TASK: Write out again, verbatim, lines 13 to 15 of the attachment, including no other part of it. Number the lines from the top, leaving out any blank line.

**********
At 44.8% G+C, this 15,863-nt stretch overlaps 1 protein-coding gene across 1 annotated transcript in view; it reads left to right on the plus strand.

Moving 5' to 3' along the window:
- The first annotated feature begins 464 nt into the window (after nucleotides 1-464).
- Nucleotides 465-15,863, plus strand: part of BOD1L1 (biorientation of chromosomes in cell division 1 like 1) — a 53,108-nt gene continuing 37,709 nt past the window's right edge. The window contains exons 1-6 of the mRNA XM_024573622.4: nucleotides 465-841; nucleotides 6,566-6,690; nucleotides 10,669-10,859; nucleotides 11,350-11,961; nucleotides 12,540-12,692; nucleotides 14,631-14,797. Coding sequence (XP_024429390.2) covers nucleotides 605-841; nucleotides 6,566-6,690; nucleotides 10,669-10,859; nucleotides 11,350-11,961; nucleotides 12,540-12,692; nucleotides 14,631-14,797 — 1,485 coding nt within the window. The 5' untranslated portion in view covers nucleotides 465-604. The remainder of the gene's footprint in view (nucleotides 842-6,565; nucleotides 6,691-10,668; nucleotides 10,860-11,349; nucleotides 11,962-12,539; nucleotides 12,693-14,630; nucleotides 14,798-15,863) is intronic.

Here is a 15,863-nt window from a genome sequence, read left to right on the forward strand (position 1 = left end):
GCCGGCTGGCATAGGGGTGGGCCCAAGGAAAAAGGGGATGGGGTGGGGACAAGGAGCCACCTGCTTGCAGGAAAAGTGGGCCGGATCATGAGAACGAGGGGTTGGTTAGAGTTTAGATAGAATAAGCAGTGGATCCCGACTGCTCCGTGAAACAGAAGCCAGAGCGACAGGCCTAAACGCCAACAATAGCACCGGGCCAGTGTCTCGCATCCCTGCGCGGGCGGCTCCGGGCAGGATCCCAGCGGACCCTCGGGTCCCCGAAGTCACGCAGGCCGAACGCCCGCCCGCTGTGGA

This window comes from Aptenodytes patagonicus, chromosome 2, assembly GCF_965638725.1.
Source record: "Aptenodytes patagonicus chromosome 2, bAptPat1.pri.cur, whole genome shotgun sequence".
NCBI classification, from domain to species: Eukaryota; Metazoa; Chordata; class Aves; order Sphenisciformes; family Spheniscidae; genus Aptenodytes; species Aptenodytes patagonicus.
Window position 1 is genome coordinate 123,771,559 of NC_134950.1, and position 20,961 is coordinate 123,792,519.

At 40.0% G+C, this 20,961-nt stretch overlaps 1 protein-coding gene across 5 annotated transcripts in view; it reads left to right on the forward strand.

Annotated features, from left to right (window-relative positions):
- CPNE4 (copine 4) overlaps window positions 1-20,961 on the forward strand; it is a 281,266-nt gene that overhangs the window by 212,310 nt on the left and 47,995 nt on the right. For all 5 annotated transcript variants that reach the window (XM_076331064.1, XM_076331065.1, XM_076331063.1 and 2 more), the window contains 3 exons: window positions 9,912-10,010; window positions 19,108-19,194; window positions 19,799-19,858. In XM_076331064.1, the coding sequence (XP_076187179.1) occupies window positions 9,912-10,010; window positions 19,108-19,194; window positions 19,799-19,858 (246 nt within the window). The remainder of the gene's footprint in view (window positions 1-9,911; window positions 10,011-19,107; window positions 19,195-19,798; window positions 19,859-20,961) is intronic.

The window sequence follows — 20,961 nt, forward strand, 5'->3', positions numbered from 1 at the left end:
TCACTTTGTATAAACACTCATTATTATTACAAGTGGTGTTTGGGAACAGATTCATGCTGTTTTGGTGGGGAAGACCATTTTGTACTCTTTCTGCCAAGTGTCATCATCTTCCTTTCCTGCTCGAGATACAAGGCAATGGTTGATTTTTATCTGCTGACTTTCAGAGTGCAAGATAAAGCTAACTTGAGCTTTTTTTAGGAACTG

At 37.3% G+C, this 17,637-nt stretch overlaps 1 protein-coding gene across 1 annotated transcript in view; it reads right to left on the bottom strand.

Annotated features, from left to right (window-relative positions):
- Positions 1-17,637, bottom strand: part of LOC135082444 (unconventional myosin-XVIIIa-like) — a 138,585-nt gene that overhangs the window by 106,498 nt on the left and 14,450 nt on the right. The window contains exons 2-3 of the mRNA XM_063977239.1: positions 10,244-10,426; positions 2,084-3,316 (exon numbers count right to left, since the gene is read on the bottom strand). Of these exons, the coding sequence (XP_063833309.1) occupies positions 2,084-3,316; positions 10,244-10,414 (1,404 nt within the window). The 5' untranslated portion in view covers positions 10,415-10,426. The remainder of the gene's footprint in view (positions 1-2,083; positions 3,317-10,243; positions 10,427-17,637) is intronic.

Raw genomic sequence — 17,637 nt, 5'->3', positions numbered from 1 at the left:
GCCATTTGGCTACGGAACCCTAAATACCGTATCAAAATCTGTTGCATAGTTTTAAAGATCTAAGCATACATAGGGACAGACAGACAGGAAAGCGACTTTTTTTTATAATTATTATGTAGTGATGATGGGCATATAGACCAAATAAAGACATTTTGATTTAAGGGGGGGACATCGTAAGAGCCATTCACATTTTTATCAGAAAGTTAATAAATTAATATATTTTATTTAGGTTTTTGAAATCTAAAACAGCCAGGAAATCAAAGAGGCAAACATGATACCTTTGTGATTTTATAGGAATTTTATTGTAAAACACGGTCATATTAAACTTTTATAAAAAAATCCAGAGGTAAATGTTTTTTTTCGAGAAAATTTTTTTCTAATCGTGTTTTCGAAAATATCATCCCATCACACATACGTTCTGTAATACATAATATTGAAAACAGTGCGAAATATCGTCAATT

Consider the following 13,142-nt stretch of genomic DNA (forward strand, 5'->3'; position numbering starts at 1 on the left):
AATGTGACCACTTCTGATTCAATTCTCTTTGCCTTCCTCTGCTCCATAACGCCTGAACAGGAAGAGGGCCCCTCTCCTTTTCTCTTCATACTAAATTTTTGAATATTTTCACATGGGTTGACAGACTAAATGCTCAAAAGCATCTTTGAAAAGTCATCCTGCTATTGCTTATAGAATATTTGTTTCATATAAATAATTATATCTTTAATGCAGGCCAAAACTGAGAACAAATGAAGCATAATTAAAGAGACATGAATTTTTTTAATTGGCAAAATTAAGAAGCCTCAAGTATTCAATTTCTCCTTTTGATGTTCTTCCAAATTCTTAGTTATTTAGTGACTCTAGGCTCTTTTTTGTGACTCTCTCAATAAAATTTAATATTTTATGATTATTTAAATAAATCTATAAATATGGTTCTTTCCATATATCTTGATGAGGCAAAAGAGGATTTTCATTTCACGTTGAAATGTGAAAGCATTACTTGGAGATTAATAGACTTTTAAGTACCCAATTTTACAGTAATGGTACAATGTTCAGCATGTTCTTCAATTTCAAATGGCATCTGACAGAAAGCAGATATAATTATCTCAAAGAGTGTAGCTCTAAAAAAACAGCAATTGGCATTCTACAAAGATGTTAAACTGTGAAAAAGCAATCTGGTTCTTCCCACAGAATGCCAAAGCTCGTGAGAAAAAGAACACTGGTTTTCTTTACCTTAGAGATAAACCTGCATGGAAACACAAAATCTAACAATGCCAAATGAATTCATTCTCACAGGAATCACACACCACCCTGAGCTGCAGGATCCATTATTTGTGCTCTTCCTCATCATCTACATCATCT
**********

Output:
- CPNE4 (copine 4) overlaps window positions 1-20,961 on the forward strand; it is a 281,266-nt gene that overhangs the window by 212,310 nt on the left and 47,995 nt on the right. For all 5 annotated transcript variants that reach the window (XM_076331064.1, XM_076331065.1, XM_076331063.1 and 2 more), the window contains 3 exons: window positions 9,912-10,010; window positions 19,108-19,194; window positions 19,799-19,858. In XM_076331064.1, the coding sequence (XP_076187179.1) occupies window positions 9,912-10,010; window positions 19,108-19,194; window positions 19,799-19,858 (246 nt within the window). The remainder of the gene's footprint in view (window positions 1-9,911; window positions 10,011-19,107; window positions 19,195-19,798; window positions 19,859-20,961) is intronic.

The window sequence follows — 20,961 nt, forward strand, 5'->3', positions numbered from 1 at the left end:
TCACTTTGTATAAACACTCATTATTATTACAAGTGGTGTTTGGGAACAGATTCATGCTGTTTTGGTGGGGAAGACCATTTTGTACTCTTTCTGCCAAGTGTCATCATCTTCCTTTCCTGCTCGAGATACAAGGCAATGGTTGATTTTTATCTGCTGACTTTCAGAGTGCAAGATAAAGCTAACTTGAGCTTTTTTTAGGAACTG